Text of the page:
Bernard Tyson Preaches Gospel of Tech–and Change

The Kaiser CEO sees a future in which telehealth rules—and consumers know their bodies at least as well as they know their cars.

Timothy Kelley
Senior Contributing Editor

At a Stanford Business School conference last year on “disruptive” new technology, Kaiser Permanente Chairman and CEO Bernard J. Tyson was happily explaining the “sea change” under way in his organization. Quipped one of the hosts: “So I don’t need to pitch you on digital, it seems.”

Indeed not. Selling this health care leader on tech would be preaching to the choirmaster.

Arguably the two big changes under way in health care are the tech revolution and the realignment of incentives toward value. Kaiser has long been ahead of the game on the latter. Controlling “the entire dollar” as both insurer and provider, Kaiser has treated hospitals as cost rather than revenue centers for decades. As a consequence, it has done a far better job of integrating care than most providers. Because of this emphasis—and the organization’s size—any Kaiser CEO would be listened to nationally.

But Tyson has been an especially high-profile leader of Kaiser. Time magazine put him on its 2017 list of the 100 most influential people in the world. And he gets props for his eager embrace of technology.

“He is the most influential national leader for the development of patient-friendly technology,” says Mitchell Katz, MD, director of the Los Angeles County Health Agency. “He recognizes that only by embracing modern technologies—such as patient portals, text messaging, and electronic consultations—can we make health care both more effective and more affordable.”

Tyson has said that if he were redesigning Kaiser from the ground up, he would begin with a technology platform, not with hospitals, and that “telehealth is going to be our future.” Tyson told his Stanford audience that in 2015 Kaiser completed almost 30 million secure e-visits between members and their physicians and that the company is investing $300 million in developing secure platforms for HIPAA-compliant telehealth communication. He envisions a day when Kaiser’s traditional prevention orientation is married to wearables and other innovations to bring health care to each patient’s home—and when consumers are as savvy about, say, the role of sugar in their body as they are about gasoline in their car.

But tech trapdoors remain—for example, deciding what information “should be in the cloud and what should be in our own data center,” and figuring out how to overlay new capabilities on “legacy” computer systems.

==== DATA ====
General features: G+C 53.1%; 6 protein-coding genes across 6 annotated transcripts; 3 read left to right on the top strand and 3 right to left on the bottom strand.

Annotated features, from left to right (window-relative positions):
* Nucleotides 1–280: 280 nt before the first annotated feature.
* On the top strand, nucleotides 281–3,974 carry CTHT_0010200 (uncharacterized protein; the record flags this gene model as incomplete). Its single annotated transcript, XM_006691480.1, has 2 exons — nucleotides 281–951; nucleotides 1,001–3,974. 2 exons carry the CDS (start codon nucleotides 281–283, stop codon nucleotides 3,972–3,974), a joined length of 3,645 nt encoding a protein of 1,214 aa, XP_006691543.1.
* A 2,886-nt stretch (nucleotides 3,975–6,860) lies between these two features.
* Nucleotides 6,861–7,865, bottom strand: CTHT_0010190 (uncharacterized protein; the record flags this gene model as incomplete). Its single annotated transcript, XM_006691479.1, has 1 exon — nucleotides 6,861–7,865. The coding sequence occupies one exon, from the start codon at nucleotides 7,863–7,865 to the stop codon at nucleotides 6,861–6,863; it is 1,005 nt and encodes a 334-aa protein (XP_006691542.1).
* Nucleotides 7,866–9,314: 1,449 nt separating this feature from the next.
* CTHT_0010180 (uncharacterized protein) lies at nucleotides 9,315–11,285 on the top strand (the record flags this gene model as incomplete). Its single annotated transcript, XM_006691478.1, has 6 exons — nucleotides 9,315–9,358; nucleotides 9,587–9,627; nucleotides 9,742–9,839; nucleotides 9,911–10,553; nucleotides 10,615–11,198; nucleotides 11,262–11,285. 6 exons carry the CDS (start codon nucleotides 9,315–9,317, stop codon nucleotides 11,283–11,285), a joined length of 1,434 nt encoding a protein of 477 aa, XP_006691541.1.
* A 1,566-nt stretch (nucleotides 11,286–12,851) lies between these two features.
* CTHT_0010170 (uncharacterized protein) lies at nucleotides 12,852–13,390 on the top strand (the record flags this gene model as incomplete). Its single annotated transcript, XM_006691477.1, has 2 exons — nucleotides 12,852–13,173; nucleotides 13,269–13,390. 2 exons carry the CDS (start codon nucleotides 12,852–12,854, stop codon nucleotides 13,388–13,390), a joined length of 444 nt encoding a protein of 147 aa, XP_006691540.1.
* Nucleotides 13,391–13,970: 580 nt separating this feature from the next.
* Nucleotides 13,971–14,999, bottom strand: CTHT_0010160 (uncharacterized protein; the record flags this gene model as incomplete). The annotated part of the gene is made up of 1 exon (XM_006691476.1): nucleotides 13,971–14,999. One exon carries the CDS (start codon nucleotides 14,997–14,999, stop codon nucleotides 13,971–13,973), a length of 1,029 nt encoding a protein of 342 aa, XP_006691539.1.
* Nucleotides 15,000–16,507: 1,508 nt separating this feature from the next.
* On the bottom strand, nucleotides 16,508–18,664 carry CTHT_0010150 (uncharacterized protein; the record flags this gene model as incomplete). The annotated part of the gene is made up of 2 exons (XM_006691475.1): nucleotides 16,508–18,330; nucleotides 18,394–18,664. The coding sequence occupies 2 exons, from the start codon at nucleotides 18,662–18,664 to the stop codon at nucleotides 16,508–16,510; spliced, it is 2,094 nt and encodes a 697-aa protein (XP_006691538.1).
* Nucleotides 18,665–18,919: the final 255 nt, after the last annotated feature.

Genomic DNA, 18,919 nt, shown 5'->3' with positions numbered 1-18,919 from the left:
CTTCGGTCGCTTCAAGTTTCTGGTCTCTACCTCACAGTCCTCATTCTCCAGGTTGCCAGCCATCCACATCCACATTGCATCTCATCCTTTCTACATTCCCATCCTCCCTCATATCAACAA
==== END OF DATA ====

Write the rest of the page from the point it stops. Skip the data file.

“A new pharmacy system that we completed last year was supposed to cost $500 million,” said Tyson in 2016, in the mild, matter-of-fact way that others might say they’d paid a buck too much for a cup of coffee. “It cost a billion dollars because we had to plug it into our existing systems to create an integrated approach for our members.”

That demeanor is part of Tyson’s leadership style at the helm of Kaiser, an 11.8 million-member health plan that operates in eight states and Washington, D.C. Its operating revenues in 2016 were $64.6 billion, which is just slightly more than Aetna’s total revenues for that year. Earlier in 2017, Kaiser got even bigger when it completed its acquisition of like-minded Group Health Cooperative of Puget Sound, adding that plan’s 600,000 members and in the process promising both a $1 billion investment in Group Health’s Washington State staff, technology, research, and facilities, and $1.8 billion toward a new not-for-profit Group Health Community Foundation.

Tyson, 57, is steeped in Kaiser culture. His 30 years with the company include service as a hospital administrator, a division president, and chief operating officer. In July 2013 he became CEO; half a year later, he added the chairman title.

Other influences go back further. He credits his father, who worked as a carpenter and minister, with instilling religious values in him early on and teaching him the importance of living by his word, keeping his commitments, and explaining forthrightly when for some reason one can’t be kept. And he holds undergraduate and business degrees from San Francisco’s Golden Gate University, a more-than-century-old institution that evolved out of YMCA night classes.

“I used to think that because I’m the kind of leader who thinks out loud, then everybody is supposed to think out loud,” Tyson told the New York Times in 2013. But he has learned to respect individuals’ different styles. He says he promotes a teamwork ethic at Kaiser rather than a “gotcha” mentality. But some things don’t fly even for the tolerant Tyson. In late June, for example, he withheld his approval from proposed Republican health care reform legislation. “It does not do enough to protect people in need of care,” he said.